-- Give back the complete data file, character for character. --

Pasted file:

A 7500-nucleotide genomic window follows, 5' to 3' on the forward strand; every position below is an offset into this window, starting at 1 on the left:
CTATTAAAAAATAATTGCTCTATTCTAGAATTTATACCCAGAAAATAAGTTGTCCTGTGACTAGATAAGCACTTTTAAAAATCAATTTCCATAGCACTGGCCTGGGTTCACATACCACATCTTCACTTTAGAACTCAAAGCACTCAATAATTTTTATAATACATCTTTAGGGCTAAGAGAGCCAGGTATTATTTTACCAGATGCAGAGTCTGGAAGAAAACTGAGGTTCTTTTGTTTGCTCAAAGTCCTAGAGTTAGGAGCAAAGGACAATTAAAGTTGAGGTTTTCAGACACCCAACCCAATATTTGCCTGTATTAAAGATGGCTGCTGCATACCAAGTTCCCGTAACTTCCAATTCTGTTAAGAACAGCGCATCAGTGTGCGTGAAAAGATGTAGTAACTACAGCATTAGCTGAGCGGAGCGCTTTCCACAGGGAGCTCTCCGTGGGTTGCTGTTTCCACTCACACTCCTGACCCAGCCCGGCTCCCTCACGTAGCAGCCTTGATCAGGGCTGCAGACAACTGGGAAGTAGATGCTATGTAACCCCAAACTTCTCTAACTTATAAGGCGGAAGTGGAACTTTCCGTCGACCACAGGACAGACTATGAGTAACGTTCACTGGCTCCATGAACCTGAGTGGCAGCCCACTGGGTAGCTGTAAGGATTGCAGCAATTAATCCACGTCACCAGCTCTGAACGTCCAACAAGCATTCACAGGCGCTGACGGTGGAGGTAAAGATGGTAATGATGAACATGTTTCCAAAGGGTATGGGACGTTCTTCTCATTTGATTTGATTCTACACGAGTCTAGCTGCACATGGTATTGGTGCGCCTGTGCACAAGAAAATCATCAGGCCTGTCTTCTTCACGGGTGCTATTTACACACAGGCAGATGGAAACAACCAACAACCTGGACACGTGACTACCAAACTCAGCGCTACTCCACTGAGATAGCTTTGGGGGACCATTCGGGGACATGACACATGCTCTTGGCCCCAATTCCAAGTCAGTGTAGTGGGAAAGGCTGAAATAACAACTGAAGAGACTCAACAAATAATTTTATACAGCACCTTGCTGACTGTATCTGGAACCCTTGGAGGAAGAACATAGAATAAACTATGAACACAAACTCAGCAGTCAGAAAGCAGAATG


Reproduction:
A 7500-nucleotide genomic window follows, 5' to 3' on the forward strand; every position below is an offset into this window, starting at 1 on the left:
CTATTAAAAAATAATTGCTCTATTCTAGAATTTATACCCAGAAAATAAGTTGTCCTGTGACTAGATAAGCACTTTTAAAAATCAATTTCCATAGCACTGGCCTGGGTTCACATACCACATCTTCACTTTAGAACTCAAAGCACTCAATAATTTTTATAATACATCTTTAGGGCTAAGAGAGCCAGGTATTATTTTACCAGATGCAGAGTCTGGAAGAAAACTGAGGTTCTTTTGTTTGCTCAAAGTCCTAGAGTTAGGAGCAAAGGACAATTAAAGTTGAGGTTTTCAGACACCCAACCCAATATTTGCCTGTATTAAAGATGGCTGCTGCATACCAAGTTCCCGTAACTTCCAATTCTGTTAAGAACAGCGCATCAGTGTGCGTGAAAAGATGTAGTAACTACAGCATTAGCTGAGCGGAGCGCTTTCCACAGGGAGCTCTCCGTGGGTTGCTGTTTCCACTCACACTCCTGACCCAGCCCGGCTCCCTCACGTAGCAGCCTTGATCAGGGCTGCAGACAACTGGGAAGTAGATGCTATGTAACCCCAAACTTCTCTAACTTATAAGGCGGAAGTGGAACTTTCCGTCGACCACAGGACAGACTATGAGTAACGTTCACTGGCTCCATGAACCTGAGTGGCAGCCCACTGGGTAGCTGTAAGGATTGCAGCAATTAATCCACGTCACCAGCTCTGAACGTCCAACAAGCATTCACAGGCGCTGACGGTGGAGGTAAAGATGGTAATGATGAACATGTTTCCAAAGGGTATGGGACGTTCTTCTCATTTGATTTGATTCTACACGAGTCTAGCTGCACATGGTATTGGTGCGCCTGTGCACAAGAAAATCATCAGGCCTGTCTTCTTCACGGGTGCTATTTACACACAGGCAGATGGAAACAACCAACAACCTGGACACGTGACTACCAAACTCAGCGCTACTCCACTGAGATAGCTTTGGGGGACCATTCGGGGACATGACACATGCTCTTGGCCCCAATTCCAAGTCAGTGTAGTGGGAAAGGCTGAAATAACAACTGAAGAGACTCAACAAATAATTTTATACAGCACCTTGCTGACTGTATCTGGAACCCTTGGAGGAAGAACATAGAATAAACTATGAACACAAACTCAGCAGTCAGAAAGCAGAATG